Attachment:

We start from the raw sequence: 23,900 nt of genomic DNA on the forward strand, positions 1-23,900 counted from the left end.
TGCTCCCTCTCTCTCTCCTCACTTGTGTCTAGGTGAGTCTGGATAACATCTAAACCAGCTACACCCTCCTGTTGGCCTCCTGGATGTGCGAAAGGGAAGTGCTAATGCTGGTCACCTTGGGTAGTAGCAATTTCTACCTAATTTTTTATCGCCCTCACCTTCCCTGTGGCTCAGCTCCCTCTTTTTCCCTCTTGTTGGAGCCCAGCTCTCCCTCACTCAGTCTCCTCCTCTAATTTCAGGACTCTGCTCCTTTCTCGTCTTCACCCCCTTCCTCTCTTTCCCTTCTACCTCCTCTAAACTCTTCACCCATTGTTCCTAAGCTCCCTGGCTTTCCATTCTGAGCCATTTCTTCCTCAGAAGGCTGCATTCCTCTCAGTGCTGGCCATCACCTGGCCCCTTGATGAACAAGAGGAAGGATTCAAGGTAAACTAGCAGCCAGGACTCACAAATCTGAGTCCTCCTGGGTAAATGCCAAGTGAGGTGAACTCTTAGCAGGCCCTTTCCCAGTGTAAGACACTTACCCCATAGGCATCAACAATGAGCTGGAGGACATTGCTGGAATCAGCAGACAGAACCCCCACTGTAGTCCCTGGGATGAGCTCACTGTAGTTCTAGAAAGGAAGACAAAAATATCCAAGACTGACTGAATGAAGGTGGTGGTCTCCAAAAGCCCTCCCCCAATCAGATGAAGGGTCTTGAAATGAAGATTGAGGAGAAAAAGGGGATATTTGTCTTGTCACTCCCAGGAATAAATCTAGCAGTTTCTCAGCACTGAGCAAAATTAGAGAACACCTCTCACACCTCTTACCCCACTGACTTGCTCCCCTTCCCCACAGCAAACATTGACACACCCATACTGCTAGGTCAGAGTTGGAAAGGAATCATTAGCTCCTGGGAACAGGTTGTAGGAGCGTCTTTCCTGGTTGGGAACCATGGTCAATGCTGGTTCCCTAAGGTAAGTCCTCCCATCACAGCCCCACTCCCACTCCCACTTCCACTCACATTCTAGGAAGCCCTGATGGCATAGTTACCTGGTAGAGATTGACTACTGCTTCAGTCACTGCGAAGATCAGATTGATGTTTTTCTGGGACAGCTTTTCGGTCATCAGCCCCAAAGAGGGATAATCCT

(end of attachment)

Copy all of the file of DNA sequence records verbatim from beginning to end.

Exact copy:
We start from the raw sequence: 23,900 nt of genomic DNA on the forward strand, positions 1-23,900 counted from the left end.
TGCTCCCTCTCTCTCTCCTCACTTGTGTCTAGGTGAGTCTGGATAACATCTAAACCAGCTACACCCTCCTGTTGGCCTCCTGGATGTGCGAAAGGGAAGTGCTAATGCTGGTCACCTTGGGTAGTAGCAATTTCTACCTAATTTTTTATCGCCCTCACCTTCCCTGTGGCTCAGCTCCCTCTTTTTCCCTCTTGTTGGAGCCCAGCTCTCCCTCACTCAGTCTCCTCCTCTAATTTCAGGACTCTGCTCCTTTCTCGTCTTCACCCCCTTCCTCTCTTTCCCTTCTACCTCCTCTAAACTCTTCACCCATTGTTCCTAAGCTCCCTGGCTTTCCATTCTGAGCCATTTCTTCCTCAGAAGGCTGCATTCCTCTCAGTGCTGGCCATCACCTGGCCCCTTGATGAACAAGAGGAAGGATTCAAGGTAAACTAGCAGCCAGGACTCACAAATCTGAGTCCTCCTGGGTAAATGCCAAGTGAGGTGAACTCTTAGCAGGCCCTTTCCCAGTGTAAGACACTTACCCCATAGGCATCAACAATGAGCTGGAGGACATTGCTGGAATCAGCAGACAGAACCCCCACTGTAGTCCCTGGGATGAGCTCACTGTAGTTCTAGAAAGGAAGACAAAAATATCCAAGACTGACTGAATGAAGGTGGTGGTCTCCAAAAGCCCTCCCCCAATCAGATGAAGGGTCTTGAAATGAAGATTGAGGAGAAAAAGGGGATATTTGTCTTGTCACTCCCAGGAATAAATCTAGCAGTTTCTCAGCACTGAGCAAAATTAGAGAACACCTCTCACACCTCTTACCCCACTGACTTGCTCCCCTTCCCCACAGCAAACATTGACACACCCATACTGCTAGGTCAGAGTTGGAAAGGAATCATTAGCTCCTGGGAACAGGTTGTAGGAGCGTCTTTCCTGGTTGGGAACCATGGTCAATGCTGGTTCCCTAAGGTAAGTCCTCCCATCACAGCCCCACTCCCACTCCCACTTCCACTCACATTCTAGGAAGCCCTGATGGCATAGTTACCTGGTAGAGATTGACTACTGCTTCAGTCACTGCGAAGATCAGATTGATGTTTTTCTGGGACAGCTTTTCGGTCATCAGCCCCAAAGAGGGATAATCCT